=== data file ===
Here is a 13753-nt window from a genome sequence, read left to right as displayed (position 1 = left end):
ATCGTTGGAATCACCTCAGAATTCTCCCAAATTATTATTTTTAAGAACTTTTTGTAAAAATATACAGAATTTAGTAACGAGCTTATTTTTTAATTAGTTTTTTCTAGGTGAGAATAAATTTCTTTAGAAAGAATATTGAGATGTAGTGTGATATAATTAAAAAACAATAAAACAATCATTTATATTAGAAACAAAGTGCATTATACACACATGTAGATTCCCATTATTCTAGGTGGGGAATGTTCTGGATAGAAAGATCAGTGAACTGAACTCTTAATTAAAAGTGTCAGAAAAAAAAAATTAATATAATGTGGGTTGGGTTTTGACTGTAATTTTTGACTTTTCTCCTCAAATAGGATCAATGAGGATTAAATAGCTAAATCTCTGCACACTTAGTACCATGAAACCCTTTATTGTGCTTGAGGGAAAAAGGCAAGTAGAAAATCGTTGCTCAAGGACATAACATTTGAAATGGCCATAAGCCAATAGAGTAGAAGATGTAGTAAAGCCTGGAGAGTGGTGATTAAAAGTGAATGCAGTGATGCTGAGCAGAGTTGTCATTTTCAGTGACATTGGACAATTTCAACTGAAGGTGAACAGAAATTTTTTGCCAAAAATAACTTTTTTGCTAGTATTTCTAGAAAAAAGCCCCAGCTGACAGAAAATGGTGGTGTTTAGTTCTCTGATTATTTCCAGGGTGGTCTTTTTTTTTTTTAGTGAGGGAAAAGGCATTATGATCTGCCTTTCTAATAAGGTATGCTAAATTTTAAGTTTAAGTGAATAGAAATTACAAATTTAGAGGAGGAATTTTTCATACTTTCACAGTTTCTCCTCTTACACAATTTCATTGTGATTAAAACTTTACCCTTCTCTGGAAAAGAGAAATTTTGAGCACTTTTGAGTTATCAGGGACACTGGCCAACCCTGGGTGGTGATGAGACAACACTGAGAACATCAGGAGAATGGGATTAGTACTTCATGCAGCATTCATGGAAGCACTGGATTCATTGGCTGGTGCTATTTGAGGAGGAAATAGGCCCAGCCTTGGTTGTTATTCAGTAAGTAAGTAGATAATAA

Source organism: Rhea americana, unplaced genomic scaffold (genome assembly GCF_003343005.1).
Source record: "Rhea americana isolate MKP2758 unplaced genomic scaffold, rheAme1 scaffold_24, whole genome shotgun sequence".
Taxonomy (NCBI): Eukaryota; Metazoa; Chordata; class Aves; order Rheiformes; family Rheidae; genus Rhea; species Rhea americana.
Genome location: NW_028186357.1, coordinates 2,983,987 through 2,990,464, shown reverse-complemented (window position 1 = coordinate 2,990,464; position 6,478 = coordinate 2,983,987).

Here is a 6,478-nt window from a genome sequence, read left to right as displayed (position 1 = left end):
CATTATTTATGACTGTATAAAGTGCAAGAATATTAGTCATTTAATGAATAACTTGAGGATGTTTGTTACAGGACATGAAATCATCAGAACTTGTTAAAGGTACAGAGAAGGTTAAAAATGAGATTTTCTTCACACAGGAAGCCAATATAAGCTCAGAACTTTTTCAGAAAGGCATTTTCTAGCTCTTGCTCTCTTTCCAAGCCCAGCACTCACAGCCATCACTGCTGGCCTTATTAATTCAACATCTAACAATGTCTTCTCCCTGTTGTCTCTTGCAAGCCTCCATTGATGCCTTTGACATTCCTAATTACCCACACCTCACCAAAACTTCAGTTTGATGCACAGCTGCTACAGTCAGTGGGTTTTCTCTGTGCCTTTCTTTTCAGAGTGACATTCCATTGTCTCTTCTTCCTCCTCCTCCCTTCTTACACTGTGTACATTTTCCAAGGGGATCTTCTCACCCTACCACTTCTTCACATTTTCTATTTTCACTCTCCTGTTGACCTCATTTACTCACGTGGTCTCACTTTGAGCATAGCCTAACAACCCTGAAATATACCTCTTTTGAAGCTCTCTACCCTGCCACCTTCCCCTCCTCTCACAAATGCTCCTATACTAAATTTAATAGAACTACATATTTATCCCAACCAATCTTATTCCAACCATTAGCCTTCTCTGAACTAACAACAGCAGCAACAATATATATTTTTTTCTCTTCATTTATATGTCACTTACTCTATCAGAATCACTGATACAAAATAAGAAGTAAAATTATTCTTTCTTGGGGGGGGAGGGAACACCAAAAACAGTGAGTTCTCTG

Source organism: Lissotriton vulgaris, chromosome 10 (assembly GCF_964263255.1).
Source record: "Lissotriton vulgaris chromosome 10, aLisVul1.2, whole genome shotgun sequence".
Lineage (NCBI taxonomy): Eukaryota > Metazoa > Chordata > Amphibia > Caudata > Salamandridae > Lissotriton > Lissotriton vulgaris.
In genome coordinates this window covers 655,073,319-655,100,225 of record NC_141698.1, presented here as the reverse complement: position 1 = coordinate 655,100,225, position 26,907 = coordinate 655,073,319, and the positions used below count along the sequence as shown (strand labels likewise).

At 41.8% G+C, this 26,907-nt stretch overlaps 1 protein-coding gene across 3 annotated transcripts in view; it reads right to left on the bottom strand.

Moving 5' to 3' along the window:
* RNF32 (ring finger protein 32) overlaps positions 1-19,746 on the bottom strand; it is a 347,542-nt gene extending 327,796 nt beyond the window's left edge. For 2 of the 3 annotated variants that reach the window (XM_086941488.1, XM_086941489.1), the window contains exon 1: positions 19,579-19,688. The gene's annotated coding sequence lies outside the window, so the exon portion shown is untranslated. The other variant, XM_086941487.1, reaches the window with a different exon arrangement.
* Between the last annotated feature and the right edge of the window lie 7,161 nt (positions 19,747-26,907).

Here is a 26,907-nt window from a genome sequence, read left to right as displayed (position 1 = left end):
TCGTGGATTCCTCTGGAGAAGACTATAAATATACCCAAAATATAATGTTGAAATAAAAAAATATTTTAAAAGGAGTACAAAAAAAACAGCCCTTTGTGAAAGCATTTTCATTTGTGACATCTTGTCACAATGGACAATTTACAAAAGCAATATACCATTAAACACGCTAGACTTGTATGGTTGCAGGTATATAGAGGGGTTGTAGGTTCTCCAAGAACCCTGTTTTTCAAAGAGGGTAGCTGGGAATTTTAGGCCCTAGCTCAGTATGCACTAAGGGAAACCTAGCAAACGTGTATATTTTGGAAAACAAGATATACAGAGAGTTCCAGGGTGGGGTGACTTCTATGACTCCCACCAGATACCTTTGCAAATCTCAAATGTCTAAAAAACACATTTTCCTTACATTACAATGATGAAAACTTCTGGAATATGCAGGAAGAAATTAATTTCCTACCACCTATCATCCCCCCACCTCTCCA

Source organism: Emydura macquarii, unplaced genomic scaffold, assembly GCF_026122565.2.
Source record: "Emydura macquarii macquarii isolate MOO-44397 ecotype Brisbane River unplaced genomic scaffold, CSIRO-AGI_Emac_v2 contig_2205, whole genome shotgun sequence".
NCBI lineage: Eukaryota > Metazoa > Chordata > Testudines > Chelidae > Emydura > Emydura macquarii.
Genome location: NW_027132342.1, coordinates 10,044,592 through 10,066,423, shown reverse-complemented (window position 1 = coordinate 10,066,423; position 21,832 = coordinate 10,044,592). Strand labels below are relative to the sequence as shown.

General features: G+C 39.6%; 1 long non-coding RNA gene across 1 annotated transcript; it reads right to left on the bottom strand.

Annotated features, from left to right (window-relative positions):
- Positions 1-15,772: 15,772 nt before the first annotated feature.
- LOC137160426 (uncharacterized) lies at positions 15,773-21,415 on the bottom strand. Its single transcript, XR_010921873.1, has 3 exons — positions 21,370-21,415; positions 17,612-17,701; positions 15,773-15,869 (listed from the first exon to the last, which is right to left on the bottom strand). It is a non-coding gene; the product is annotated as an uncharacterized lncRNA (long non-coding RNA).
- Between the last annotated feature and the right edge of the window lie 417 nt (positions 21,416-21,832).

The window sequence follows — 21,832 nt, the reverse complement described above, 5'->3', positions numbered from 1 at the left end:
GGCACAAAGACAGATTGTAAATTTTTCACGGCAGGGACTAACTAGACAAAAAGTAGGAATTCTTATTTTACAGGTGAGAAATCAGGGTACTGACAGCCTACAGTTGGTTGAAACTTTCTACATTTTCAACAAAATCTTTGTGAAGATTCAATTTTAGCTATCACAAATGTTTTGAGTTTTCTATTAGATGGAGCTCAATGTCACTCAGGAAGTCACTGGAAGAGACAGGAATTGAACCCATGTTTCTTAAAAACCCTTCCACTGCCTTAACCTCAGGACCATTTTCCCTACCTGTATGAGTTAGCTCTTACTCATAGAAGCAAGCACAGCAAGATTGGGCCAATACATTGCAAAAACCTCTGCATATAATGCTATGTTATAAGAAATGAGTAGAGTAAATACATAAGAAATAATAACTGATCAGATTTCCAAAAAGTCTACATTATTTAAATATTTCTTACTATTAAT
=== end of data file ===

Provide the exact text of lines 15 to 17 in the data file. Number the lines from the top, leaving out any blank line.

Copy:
* RNF32 (ring finger protein 32) overlaps positions 1-19,746 on the bottom strand; it is a 347,542-nt gene extending 327,796 nt beyond the window's left edge. For 2 of the 3 annotated variants that reach the window (XM_086941488.1, XM_086941489.1), the window contains exon 1: positions 19,579-19,688. The gene's annotated coding sequence lies outside the window, so the exon portion shown is untranslated. The other variant, XM_086941487.1, reaches the window with a different exon arrangement.
* Between the last annotated feature and the right edge of the window lie 7,161 nt (positions 19,747-26,907).

Here is a 26,907-nt window from a genome sequence, read left to right as displayed (position 1 = left end):